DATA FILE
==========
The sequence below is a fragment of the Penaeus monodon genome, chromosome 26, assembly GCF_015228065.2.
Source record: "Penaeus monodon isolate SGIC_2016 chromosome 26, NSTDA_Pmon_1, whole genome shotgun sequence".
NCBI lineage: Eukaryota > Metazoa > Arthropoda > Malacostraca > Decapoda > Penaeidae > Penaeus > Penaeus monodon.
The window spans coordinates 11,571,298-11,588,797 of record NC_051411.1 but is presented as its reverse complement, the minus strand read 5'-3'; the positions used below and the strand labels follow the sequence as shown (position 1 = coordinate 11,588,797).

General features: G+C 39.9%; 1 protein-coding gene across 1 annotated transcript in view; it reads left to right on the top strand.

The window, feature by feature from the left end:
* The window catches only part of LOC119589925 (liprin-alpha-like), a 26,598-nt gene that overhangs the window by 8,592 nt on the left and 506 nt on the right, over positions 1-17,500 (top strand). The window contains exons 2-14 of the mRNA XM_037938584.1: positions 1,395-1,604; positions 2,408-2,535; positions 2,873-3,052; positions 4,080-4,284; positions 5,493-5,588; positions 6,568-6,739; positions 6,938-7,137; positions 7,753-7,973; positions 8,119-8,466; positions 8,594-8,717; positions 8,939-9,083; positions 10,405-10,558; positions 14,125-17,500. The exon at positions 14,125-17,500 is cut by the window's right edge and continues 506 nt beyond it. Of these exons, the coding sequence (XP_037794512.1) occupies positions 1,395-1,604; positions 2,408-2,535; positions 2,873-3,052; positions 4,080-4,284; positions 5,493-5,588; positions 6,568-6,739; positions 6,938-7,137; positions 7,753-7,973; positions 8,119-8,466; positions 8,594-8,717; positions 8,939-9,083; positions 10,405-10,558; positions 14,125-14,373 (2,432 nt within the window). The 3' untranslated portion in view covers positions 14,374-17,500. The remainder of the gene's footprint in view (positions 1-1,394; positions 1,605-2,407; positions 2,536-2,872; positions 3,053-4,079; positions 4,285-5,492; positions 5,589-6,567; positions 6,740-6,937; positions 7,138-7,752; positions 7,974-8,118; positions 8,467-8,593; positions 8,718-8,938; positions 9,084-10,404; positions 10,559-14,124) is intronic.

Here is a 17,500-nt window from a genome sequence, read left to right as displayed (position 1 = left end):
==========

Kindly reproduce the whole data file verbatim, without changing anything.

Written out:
The sequence below is a fragment of the Penaeus monodon genome, chromosome 26, assembly GCF_015228065.2.
Source record: "Penaeus monodon isolate SGIC_2016 chromosome 26, NSTDA_Pmon_1, whole genome shotgun sequence".
NCBI lineage: Eukaryota > Metazoa > Arthropoda > Malacostraca > Decapoda > Penaeidae > Penaeus > Penaeus monodon.
The window spans coordinates 11,571,298-11,588,797 of record NC_051411.1 but is presented as its reverse complement, the minus strand read 5'-3'; the positions used below and the strand labels follow the sequence as shown (position 1 = coordinate 11,588,797).

General features: G+C 39.9%; 1 protein-coding gene across 1 annotated transcript in view; it reads left to right on the top strand.

The window, feature by feature from the left end:
* The window catches only part of LOC119589925 (liprin-alpha-like), a 26,598-nt gene that overhangs the window by 8,592 nt on the left and 506 nt on the right, over positions 1-17,500 (top strand). The window contains exons 2-14 of the mRNA XM_037938584.1: positions 1,395-1,604; positions 2,408-2,535; positions 2,873-3,052; positions 4,080-4,284; positions 5,493-5,588; positions 6,568-6,739; positions 6,938-7,137; positions 7,753-7,973; positions 8,119-8,466; positions 8,594-8,717; positions 8,939-9,083; positions 10,405-10,558; positions 14,125-17,500. The exon at positions 14,125-17,500 is cut by the window's right edge and continues 506 nt beyond it. Of these exons, the coding sequence (XP_037794512.1) occupies positions 1,395-1,604; positions 2,408-2,535; positions 2,873-3,052; positions 4,080-4,284; positions 5,493-5,588; positions 6,568-6,739; positions 6,938-7,137; positions 7,753-7,973; positions 8,119-8,466; positions 8,594-8,717; positions 8,939-9,083; positions 10,405-10,558; positions 14,125-14,373 (2,432 nt within the window). The 3' untranslated portion in view covers positions 14,374-17,500. The remainder of the gene's footprint in view (positions 1-1,394; positions 1,605-2,407; positions 2,536-2,872; positions 3,053-4,079; positions 4,285-5,492; positions 5,589-6,567; positions 6,740-6,937; positions 7,138-7,752; positions 7,974-8,118; positions 8,467-8,593; positions 8,718-8,938; positions 9,084-10,404; positions 10,559-14,124) is intronic.

Here is a 17,500-nt window from a genome sequence, read left to right as displayed (position 1 = left end):